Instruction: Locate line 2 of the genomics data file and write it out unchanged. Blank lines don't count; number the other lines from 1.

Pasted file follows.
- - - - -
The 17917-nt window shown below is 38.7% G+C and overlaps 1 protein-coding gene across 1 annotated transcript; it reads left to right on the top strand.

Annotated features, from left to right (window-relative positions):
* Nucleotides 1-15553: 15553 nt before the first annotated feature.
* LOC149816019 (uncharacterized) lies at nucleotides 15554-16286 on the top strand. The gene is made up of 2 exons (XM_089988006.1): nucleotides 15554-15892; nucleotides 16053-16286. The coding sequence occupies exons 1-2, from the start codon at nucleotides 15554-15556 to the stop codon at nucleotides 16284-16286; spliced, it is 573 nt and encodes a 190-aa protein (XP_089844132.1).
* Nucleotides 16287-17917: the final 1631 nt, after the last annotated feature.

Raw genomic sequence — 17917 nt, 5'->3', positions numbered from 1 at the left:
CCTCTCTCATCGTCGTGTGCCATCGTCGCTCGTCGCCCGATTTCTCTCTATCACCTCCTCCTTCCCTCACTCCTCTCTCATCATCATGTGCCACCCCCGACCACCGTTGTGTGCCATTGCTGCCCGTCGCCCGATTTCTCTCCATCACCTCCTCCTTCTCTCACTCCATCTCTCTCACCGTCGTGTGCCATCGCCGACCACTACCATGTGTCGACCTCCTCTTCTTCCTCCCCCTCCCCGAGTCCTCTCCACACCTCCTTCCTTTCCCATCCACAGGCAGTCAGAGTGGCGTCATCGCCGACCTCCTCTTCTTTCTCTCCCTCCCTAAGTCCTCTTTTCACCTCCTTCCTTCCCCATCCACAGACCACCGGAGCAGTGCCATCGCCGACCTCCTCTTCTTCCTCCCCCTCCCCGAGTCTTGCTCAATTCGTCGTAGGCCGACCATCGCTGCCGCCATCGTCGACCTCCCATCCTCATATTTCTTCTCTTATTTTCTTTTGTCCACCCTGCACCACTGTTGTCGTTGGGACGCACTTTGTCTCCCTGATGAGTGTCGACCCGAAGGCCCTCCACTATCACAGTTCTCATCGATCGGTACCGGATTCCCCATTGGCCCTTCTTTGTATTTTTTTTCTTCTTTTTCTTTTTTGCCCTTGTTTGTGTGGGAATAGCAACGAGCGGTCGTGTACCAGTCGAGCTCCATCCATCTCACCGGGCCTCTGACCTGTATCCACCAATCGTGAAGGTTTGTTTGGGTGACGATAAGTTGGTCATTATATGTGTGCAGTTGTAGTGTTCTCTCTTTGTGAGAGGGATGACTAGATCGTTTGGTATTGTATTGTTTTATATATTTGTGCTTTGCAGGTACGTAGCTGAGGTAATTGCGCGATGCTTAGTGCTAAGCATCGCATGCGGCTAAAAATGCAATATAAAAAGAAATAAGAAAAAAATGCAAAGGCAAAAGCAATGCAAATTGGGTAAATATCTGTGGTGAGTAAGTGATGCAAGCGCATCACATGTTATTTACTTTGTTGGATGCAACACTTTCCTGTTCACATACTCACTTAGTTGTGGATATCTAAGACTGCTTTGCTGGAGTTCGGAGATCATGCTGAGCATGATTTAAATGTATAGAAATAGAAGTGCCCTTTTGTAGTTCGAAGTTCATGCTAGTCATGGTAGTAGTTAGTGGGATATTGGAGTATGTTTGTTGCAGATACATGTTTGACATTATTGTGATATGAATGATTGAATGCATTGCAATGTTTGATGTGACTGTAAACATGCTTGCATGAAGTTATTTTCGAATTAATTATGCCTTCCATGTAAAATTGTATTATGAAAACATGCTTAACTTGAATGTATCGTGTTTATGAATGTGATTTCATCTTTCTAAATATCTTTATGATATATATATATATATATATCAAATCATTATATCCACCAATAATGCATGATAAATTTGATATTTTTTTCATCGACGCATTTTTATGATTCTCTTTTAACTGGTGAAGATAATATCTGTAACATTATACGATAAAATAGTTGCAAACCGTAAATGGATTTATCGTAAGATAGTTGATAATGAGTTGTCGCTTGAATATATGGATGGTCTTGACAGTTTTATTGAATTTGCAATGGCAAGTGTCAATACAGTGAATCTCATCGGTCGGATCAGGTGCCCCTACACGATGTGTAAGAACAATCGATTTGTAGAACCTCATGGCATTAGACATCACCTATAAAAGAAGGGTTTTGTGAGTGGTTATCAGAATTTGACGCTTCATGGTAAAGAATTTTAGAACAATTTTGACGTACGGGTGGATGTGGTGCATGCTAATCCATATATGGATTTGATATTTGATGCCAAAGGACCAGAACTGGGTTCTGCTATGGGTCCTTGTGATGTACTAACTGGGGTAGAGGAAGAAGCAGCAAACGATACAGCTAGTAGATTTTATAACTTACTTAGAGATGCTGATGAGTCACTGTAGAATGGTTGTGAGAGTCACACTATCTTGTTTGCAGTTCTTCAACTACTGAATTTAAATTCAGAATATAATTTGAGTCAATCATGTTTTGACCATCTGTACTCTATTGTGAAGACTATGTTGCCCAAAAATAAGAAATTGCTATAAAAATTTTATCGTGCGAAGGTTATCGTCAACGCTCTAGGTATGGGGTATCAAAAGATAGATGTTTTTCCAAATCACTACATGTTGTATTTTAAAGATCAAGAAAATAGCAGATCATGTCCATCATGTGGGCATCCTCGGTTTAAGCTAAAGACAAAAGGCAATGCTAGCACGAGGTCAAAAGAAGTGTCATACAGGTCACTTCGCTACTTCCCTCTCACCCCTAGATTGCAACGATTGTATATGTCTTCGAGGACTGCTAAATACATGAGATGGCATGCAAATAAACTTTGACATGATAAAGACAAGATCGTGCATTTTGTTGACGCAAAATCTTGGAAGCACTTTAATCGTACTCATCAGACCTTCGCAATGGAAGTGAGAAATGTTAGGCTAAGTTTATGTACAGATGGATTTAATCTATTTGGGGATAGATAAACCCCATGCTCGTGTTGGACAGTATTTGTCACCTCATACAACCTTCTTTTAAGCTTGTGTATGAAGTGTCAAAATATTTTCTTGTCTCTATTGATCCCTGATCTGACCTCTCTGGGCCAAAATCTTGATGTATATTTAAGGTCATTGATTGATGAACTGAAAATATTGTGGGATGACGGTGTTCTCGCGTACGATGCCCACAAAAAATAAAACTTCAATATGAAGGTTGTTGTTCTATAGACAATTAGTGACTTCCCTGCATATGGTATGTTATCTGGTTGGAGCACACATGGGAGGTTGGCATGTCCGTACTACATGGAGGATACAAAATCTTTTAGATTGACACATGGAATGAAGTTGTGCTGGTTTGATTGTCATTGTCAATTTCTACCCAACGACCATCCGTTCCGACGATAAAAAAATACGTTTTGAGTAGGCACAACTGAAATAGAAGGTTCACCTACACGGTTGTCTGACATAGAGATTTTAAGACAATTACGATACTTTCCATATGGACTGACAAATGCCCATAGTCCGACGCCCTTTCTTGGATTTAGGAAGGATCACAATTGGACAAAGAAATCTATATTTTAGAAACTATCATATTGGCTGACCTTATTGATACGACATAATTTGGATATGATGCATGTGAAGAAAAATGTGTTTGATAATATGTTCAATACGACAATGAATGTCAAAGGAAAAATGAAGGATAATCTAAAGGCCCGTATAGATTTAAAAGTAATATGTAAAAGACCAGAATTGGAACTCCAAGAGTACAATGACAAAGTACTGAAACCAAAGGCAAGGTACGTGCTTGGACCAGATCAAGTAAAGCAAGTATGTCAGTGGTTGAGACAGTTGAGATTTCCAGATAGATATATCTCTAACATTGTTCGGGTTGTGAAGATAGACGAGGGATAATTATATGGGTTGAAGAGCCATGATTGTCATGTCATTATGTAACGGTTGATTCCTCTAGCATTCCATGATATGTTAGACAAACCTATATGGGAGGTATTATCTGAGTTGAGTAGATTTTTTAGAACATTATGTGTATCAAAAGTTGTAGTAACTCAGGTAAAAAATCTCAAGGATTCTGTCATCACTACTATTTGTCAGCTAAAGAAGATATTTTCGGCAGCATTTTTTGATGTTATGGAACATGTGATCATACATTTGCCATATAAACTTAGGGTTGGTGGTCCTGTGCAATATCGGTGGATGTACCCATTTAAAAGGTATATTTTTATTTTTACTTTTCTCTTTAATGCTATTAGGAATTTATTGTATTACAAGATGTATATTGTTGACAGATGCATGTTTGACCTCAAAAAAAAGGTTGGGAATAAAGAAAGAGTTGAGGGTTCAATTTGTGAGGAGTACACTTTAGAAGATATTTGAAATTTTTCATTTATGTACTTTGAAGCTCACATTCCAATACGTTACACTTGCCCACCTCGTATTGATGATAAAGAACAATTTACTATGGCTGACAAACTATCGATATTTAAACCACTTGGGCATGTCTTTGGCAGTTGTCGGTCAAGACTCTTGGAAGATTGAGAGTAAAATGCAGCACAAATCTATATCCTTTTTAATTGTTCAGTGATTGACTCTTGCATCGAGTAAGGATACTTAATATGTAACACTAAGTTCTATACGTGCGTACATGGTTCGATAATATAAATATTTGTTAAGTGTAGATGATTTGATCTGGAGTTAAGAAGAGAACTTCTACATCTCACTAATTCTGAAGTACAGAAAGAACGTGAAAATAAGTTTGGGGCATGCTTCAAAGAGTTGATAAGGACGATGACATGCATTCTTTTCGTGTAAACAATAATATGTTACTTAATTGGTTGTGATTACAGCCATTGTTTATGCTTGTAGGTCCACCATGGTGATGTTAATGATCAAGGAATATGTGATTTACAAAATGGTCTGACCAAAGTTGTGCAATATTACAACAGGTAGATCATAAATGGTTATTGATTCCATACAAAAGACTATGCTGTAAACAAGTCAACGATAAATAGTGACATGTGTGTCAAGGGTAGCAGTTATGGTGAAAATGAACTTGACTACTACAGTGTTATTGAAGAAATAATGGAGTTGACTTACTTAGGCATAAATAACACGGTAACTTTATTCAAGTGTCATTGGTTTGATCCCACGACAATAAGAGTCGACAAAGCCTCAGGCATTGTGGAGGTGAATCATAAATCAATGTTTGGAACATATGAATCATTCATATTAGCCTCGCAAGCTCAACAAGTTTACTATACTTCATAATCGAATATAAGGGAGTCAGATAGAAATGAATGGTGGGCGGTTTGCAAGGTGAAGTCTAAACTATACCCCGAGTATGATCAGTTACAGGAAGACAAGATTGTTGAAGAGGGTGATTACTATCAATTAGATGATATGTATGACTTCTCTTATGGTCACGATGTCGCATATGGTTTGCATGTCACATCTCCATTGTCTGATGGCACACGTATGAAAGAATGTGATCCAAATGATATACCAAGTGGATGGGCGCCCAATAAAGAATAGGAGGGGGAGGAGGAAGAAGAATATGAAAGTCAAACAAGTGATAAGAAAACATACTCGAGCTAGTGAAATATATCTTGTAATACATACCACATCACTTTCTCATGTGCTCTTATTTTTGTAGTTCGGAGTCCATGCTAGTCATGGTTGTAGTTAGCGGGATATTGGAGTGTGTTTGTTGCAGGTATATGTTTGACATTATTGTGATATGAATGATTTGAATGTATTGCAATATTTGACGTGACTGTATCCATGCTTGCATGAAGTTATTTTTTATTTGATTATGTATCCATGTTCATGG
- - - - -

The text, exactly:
Annotated features, from left to right (window-relative positions):